Of course nearly 80% of the time, resources and energy of those projects are spent on data warehousing, data clean-up and data integration. And most teams wind up collecting tons of data that they don’t actually need and don’t wind up using.

Even if you know exactly what you need, these business intelligence projects still require a significant amount of resources for requirements gathering, planning, tool evaluations, communication, execution and validation/on-going maintenance.

Plus, they’re expensive. Really expensive.

There probably isn’t a large pile of cash lying around to pay outside developers for this type of work. And we certainly don’t want to (nor should we) divert already limited development resources from buildingour product.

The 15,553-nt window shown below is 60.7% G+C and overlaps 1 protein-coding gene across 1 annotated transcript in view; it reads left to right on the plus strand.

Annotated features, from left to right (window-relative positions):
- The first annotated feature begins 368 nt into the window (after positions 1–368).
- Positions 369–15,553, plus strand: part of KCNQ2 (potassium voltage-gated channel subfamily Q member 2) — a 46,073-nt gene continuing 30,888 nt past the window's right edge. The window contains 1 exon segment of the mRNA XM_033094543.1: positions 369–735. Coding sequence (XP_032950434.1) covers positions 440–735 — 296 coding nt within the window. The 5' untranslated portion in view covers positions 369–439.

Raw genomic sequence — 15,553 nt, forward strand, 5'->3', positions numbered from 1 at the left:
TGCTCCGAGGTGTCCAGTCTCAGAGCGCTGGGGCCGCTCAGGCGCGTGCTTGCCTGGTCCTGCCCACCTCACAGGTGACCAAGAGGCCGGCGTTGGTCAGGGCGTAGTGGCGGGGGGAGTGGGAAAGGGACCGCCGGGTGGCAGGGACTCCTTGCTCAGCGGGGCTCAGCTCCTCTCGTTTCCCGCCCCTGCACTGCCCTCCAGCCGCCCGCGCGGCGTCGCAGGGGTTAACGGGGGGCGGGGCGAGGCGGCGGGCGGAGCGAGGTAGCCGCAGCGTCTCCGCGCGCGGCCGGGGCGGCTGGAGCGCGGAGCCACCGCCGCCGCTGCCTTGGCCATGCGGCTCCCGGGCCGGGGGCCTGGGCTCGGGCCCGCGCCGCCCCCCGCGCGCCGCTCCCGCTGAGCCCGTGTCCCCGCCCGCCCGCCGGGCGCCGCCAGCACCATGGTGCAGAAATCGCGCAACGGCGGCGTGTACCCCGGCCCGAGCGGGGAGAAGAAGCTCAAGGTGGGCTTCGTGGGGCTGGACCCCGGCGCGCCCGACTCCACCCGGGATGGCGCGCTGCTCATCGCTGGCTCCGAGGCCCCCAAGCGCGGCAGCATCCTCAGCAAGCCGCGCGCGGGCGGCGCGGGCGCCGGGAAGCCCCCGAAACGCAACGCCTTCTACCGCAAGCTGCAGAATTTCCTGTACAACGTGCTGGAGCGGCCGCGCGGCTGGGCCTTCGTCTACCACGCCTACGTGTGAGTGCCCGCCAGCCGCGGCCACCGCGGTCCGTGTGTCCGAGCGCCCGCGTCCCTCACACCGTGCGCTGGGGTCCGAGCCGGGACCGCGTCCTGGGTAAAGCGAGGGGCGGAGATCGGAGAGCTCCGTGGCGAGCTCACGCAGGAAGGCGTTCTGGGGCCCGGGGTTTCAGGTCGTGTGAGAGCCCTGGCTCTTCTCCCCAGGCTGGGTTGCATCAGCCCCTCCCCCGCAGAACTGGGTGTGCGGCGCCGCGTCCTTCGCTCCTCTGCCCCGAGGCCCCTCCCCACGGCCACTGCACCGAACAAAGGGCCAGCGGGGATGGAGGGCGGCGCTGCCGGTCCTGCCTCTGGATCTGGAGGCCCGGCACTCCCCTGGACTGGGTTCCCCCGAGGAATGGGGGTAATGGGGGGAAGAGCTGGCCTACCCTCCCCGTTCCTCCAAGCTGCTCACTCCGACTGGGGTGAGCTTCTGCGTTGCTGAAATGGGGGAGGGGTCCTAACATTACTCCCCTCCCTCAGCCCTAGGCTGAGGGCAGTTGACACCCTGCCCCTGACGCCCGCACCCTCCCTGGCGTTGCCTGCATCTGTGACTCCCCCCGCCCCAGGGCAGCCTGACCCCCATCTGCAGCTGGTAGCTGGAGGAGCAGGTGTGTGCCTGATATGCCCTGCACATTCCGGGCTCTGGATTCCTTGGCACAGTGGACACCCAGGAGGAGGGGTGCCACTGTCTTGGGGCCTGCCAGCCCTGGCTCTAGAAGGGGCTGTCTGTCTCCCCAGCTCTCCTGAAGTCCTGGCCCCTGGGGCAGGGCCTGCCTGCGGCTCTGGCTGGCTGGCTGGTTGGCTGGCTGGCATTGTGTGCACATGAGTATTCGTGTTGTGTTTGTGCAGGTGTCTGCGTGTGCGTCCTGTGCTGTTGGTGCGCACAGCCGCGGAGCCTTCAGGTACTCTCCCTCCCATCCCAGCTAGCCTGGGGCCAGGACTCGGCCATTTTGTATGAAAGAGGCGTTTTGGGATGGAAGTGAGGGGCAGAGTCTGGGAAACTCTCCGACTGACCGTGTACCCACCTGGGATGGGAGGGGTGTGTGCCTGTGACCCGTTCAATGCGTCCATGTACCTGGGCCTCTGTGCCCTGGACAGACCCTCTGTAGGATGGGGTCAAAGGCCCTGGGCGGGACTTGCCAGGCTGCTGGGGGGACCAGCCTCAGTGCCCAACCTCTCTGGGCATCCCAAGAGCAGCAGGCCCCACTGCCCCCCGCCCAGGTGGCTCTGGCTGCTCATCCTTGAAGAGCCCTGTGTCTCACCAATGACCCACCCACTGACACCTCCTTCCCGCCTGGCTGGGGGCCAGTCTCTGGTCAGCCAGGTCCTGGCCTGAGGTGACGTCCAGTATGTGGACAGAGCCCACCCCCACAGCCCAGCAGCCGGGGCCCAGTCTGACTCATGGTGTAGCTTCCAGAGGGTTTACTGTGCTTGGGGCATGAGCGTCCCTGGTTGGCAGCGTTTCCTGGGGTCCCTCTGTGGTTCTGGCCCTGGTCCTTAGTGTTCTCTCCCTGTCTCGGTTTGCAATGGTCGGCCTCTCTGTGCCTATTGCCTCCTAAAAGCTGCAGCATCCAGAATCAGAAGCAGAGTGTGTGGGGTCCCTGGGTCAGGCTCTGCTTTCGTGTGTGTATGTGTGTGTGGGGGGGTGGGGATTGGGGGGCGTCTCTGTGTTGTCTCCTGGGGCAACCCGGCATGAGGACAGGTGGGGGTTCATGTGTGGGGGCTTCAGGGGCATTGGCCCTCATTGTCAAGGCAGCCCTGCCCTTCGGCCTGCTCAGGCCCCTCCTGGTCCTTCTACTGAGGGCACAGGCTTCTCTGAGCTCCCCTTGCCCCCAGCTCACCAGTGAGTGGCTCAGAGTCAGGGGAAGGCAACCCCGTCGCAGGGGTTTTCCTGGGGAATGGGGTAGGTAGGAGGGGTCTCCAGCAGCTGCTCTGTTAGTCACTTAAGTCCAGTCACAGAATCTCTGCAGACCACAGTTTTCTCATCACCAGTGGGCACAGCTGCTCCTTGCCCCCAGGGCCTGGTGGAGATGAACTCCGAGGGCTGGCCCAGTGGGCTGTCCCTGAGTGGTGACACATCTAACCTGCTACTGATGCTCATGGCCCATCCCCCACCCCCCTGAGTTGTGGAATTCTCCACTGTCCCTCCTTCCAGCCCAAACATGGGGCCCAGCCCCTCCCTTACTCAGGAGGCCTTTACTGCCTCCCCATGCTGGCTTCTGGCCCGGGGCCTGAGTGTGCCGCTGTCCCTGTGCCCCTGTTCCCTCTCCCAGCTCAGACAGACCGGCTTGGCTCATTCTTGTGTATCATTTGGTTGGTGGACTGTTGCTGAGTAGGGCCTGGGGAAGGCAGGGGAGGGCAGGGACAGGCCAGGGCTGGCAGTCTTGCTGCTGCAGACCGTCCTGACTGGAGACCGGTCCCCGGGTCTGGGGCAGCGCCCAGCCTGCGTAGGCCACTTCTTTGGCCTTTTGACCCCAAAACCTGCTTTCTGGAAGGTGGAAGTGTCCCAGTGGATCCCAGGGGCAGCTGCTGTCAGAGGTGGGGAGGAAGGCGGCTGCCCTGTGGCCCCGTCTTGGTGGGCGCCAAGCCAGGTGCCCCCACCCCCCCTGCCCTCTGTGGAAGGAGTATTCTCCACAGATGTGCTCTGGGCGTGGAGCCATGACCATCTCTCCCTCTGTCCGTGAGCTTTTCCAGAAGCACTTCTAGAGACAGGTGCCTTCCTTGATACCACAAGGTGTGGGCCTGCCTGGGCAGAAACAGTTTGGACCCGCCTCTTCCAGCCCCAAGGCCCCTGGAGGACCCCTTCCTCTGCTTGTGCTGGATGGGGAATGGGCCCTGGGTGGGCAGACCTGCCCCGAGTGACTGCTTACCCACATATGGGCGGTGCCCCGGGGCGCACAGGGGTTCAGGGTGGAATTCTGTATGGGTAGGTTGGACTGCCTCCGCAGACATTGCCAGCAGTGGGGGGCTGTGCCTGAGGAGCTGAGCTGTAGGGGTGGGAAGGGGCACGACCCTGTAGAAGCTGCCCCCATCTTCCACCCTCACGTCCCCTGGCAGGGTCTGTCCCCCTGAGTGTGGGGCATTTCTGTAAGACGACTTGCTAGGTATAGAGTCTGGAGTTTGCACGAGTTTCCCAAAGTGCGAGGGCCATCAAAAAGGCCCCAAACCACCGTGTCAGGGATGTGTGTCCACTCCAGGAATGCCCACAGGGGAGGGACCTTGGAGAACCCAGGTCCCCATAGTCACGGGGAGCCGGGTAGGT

There has to be a better way…

We’ve already invested in the tools and the team, we’ve set the goals and we’ve got plenty of work ahead of us. How do we make sure we stay on track to meet our goals? How do we collect the data we need, easily share it with the people that need it and put it into a format that everyone can easily access?

Instead of having everyone commit their time to entering team performance metrics into a spreadsheet or sending over daily updates in Slack, we recommend using a KPI tracking dashboard that seamlessly integrates the objective and the subjective for a more holistic understanding of the team metrics that move your needle.

By having a platform that can quickly collect aggregate data in a central location, you can align your team to make faster, smarter decisions and you can focus your time on development and innovation.

This post was originally published on the Notion blog.